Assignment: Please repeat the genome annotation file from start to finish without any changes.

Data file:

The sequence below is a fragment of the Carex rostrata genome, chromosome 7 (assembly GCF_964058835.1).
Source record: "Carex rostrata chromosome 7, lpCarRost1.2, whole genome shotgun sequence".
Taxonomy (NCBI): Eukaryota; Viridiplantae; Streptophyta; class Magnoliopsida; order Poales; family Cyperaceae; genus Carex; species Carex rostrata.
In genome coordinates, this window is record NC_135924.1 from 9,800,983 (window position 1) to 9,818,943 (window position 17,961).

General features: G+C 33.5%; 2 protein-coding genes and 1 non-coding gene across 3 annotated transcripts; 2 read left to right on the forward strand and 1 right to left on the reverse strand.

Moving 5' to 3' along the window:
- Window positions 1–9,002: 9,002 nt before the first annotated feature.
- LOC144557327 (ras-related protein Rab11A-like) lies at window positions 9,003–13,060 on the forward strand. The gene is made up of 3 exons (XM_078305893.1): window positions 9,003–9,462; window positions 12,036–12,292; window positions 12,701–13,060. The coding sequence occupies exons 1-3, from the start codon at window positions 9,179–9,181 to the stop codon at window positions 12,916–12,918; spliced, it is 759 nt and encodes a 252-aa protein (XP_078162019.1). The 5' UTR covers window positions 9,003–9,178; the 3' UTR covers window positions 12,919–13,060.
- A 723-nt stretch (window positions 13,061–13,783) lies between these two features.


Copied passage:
The sequence below is a fragment of the Carex rostrata genome, chromosome 7 (assembly GCF_964058835.1).
Source record: "Carex rostrata chromosome 7, lpCarRost1.2, whole genome shotgun sequence".
Taxonomy (NCBI): Eukaryota; Viridiplantae; Streptophyta; class Magnoliopsida; order Poales; family Cyperaceae; genus Carex; species Carex rostrata.
In genome coordinates, this window is record NC_135924.1 from 9,800,983 (window position 1) to 9,818,943 (window position 17,961).

General features: G+C 33.5%; 2 protein-coding genes and 1 non-coding gene across 3 annotated transcripts; 2 read left to right on the forward strand and 1 right to left on the reverse strand.

Moving 5' to 3' along the window:
- Window positions 1–9,002: 9,002 nt before the first annotated feature.
- LOC144557327 (ras-related protein Rab11A-like) lies at window positions 9,003–13,060 on the forward strand. The gene is made up of 3 exons (XM_078305893.1): window positions 9,003–9,462; window positions 12,036–12,292; window positions 12,701–13,060. The coding sequence occupies exons 1-3, from the start codon at window positions 9,179–9,181 to the stop codon at window positions 12,916–12,918; spliced, it is 759 nt and encodes a 252-aa protein (XP_078162019.1). The 5' UTR covers window positions 9,003–9,178; the 3' UTR covers window positions 12,919–13,060.
- A 723-nt stretch (window positions 13,061–13,783) lies between these two features.